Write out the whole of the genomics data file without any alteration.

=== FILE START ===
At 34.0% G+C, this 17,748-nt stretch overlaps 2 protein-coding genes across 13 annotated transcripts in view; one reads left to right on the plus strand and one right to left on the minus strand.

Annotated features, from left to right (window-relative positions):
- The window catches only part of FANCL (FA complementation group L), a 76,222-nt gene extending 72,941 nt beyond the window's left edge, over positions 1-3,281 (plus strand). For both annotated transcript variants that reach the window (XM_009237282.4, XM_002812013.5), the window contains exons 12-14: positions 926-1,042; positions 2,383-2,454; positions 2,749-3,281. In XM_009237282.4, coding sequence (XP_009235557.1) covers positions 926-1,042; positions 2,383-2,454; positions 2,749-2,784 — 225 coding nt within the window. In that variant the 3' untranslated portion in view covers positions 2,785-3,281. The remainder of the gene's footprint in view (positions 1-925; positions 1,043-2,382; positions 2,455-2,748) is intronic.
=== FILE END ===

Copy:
At 34.0% G+C, this 17,748-nt stretch overlaps 2 protein-coding genes across 13 annotated transcripts in view; one reads left to right on the plus strand and one right to left on the minus strand.

Annotated features, from left to right (window-relative positions):
- The window catches only part of FANCL (FA complementation group L), a 76,222-nt gene extending 72,941 nt beyond the window's left edge, over positions 1-3,281 (plus strand). For both annotated transcript variants that reach the window (XM_009237282.4, XM_002812013.5), the window contains exons 12-14: positions 926-1,042; positions 2,383-2,454; positions 2,749-3,281. In XM_009237282.4, coding sequence (XP_009235557.1) covers positions 926-1,042; positions 2,383-2,454; positions 2,749-2,784 — 225 coding nt within the window. In that variant the 3' untranslated portion in view covers positions 2,785-3,281. The remainder of the gene's footprint in view (positions 1-925; positions 1,043-2,382; positions 2,455-2,748) is intronic.